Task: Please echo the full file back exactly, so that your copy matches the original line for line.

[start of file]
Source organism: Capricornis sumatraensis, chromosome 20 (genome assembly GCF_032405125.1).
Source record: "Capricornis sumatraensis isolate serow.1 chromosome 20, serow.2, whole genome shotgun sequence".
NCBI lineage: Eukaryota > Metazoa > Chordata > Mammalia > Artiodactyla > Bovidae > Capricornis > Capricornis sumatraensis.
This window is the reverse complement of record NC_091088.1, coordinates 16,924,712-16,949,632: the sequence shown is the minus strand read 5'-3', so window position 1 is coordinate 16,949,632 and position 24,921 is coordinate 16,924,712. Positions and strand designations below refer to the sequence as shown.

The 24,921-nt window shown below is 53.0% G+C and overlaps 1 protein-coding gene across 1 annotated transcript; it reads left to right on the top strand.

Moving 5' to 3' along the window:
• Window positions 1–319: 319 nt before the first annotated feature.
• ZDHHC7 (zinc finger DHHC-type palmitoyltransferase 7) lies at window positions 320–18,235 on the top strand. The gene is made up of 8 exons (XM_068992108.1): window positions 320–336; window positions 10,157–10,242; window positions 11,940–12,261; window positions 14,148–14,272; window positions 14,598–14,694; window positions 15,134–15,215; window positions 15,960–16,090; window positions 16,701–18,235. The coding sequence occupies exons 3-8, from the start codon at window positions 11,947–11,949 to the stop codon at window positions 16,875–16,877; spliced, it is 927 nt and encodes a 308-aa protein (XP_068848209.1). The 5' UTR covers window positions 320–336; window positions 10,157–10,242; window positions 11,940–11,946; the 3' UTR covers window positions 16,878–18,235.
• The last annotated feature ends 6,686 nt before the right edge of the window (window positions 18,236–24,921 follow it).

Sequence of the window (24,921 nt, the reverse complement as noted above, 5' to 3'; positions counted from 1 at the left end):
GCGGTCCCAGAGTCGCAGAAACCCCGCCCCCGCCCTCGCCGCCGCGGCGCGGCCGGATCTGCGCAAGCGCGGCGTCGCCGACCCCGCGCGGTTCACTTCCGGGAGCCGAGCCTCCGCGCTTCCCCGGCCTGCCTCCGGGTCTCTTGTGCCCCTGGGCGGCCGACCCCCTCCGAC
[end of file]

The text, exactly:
Source organism: Capricornis sumatraensis, chromosome 20 (genome assembly GCF_032405125.1).
Source record: "Capricornis sumatraensis isolate serow.1 chromosome 20, serow.2, whole genome shotgun sequence".
NCBI lineage: Eukaryota > Metazoa > Chordata > Mammalia > Artiodactyla > Bovidae > Capricornis > Capricornis sumatraensis.
This window is the reverse complement of record NC_091088.1, coordinates 16,924,712-16,949,632: the sequence shown is the minus strand read 5'-3', so window position 1 is coordinate 16,949,632 and position 24,921 is coordinate 16,924,712. Positions and strand designations below refer to the sequence as shown.

The 24,921-nt window shown below is 53.0% G+C and overlaps 1 protein-coding gene across 1 annotated transcript; it reads left to right on the top strand.

Moving 5' to 3' along the window:
• Window positions 1–319: 319 nt before the first annotated feature.
• ZDHHC7 (zinc finger DHHC-type palmitoyltransferase 7) lies at window positions 320–18,235 on the top strand. The gene is made up of 8 exons (XM_068992108.1): window positions 320–336; window positions 10,157–10,242; window positions 11,940–12,261; window positions 14,148–14,272; window positions 14,598–14,694; window positions 15,134–15,215; window positions 15,960–16,090; window positions 16,701–18,235. The coding sequence occupies exons 3-8, from the start codon at window positions 11,947–11,949 to the stop codon at window positions 16,875–16,877; spliced, it is 927 nt and encodes a 308-aa protein (XP_068848209.1). The 5' UTR covers window positions 320–336; window positions 10,157–10,242; window positions 11,940–11,946; the 3' UTR covers window positions 16,878–18,235.
• The last annotated feature ends 6,686 nt before the right edge of the window (window positions 18,236–24,921 follow it).

Sequence of the window (24,921 nt, the reverse complement as noted above, 5' to 3'; positions counted from 1 at the left end):
GCGGTCCCAGAGTCGCAGAAACCCCGCCCCCGCCCTCGCCGCCGCGGCGCGGCCGGATCTGCGCAAGCGCGGCGTCGCCGACCCCGCGCGGTTCACTTCCGGGAGCCGAGCCTCCGCGCTTCCCCGGCCTGCCTCCGGGTCTCTTGTGCCCCTGGGCGGCCGACCCCCTCCGAC